NEW DELHI/SINGAPORE (Reuters) - As India prepares to import corn for the first time in 16 years, at least one stipulation in its international tender has become much tougher to meet - that shipments of the crop are completely free of genetically modified organisms (GMOs).
The Asian country of 1.2 billion people does not allow cultivation of any genetically modified food, and has rules that are supposed to ensure that imports contain no trace of GMOs.But an explosion in the use of GM crops worldwide means that purity grade has become harder to attain and, with a growing risk of the supply chain being contaminated, underlines the vulnerabilities faced by countries trying to stay GM free.
Even a shipment containing a handful of genetically altered seeds could cross pollinate with local varieties and mean that in India’s case farmers end up illegally growing GM crops.
“They can buy non-GMO corn, especially out of the Black sea region, but I doubt anybody can offer shipments with zero presence of GMOs,” James Dunsterville, an agricultural commodities analyst at Geneva-based commodities information platform AgFlow.
South Korea’s Daewoo International won the tender to ship 250,000 tonnes of non-GM corn to India from Ukraine, but two international traders in Singapore and an exporter in Kiev said Ukraine could at best guarantee 99.1 percent non-GM corn.
“The biggest risk of accepting anything less than 99, or 100, percent is that the imported GM corn may eventually get mixed with conventional seeds that farmers sow in India,” said an Indian government scientist.
“If, God forbid, any GM seed gets mixed here, it’ll spoil the entire Indian agriculture,” added the scientist, who asked not to be named since he was not authorised to talk to media.
Daewoo declined to comment but two sources close to the company said it would be able to meet the requirements and that it was aware of the conditions in last month’s tender issued by Indian state-run firm PEC.
RISKS OF CONTAMINATION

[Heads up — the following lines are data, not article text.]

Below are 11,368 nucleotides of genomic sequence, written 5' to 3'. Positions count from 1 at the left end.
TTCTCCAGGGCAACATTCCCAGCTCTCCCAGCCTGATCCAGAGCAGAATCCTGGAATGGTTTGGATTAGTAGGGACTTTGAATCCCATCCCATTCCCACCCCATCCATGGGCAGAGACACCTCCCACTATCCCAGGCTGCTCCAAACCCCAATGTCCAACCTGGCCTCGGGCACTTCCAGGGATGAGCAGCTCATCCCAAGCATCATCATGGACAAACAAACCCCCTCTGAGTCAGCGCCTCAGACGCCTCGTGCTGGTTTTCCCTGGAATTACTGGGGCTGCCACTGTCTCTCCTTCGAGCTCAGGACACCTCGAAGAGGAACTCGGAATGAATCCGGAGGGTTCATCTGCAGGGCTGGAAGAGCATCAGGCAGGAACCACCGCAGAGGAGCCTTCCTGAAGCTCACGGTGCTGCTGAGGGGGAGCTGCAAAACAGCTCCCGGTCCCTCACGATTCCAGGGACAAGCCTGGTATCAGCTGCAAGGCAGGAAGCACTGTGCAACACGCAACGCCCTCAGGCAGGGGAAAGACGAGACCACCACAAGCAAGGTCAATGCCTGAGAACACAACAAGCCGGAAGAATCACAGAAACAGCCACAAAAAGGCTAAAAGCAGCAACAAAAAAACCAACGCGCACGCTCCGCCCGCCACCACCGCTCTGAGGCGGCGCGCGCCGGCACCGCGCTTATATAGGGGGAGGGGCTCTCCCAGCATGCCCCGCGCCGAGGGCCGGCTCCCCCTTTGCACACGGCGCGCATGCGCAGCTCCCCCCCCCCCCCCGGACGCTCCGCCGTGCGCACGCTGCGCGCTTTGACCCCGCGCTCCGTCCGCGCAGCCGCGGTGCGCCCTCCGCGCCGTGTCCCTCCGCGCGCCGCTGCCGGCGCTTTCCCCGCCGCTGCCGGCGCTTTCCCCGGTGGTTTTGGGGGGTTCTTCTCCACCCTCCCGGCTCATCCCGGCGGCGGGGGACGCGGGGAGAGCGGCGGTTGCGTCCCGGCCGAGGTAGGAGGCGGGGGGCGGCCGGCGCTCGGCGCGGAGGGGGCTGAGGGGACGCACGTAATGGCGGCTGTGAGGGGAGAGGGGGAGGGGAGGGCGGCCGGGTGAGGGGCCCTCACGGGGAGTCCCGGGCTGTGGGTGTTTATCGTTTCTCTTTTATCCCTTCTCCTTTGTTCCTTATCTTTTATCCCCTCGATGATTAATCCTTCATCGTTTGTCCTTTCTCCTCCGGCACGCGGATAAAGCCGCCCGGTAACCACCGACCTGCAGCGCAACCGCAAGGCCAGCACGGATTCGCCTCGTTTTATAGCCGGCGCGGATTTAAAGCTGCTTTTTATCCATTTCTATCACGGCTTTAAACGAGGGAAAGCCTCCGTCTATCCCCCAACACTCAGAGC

Shrinking arable land, volatile weather and a world population tipped to top 9 billion by 2050 are increasing pressures to plant GM crops to boost yields and protect from pests.
Much of the corn in major producers such as the United States, Brazil and Argentina is GM, helping production hit record levels in recent years and keeping a lid on food prices.
Global corn prices have recovered about 13 percent after hitting a 5-year low in 2014 but are still more than 50 percent below a record price of $8.49 a bushel in 2012.
Indicating the difficulty of keeping GM free, Greenpeace said that Chinese farmers were illegally growing GM corn, despite an official ban on cultivating GM varieties or other staple food crops.
The environmental group said almost all samples taken from cornfields in some parts of the north-east, China’s breadbasket, tested positive for GMO. China has not directly commented on the report, though officials have issued warnings to seed dealers and farmers not to use unapproved GM seeds.
Some farm economists have said India should speed up efforts to embrace GM foods after China took a step towards this with its bid for Swiss transgenic seed developer Syngenta.
But public and political opposition in India remains strong amid fears they could compromise food safety and biodiversity. GM advocates say such fears are not scientifically proven.
“India must reject cargoes from suppliers who promise to provide corn that is only 99.1 percent free of GM organisms,” said Devinder Sharma, an independent food and trade policy analyst based in Chandigarh, highlighting a risk of contamination.
However, Sharma said that it had become standard global practice for GM-free buyers to settle for crops that were up to 99 percent GM free.
A source at trader PEC said India’s condition that the imports were non-GM was sacrosanct.
PEC received 15 bids from global traders including Daewoo, Noble, Cargill and Agro Corp to supply corn mainly to be used as animal feed for India’s poultry industry.
But Singapore-based traders said there could have been more participants in the tender but for the non-GM restriction.
Though Ukraine and growers in Europe, such as France, do produce non-GMO corn, suppliers may not be able to guarantee supplies are completely free of gene-altered grains because of common bulk handling systems, said a trading manager with an international trading company.
“It could be a dirty truck or a dirty conveyor belt. It only takes one seed to get a GMO positive result.”
Additional reporting by Pavel Polityuk in KIEV; Editing by Ed Davies
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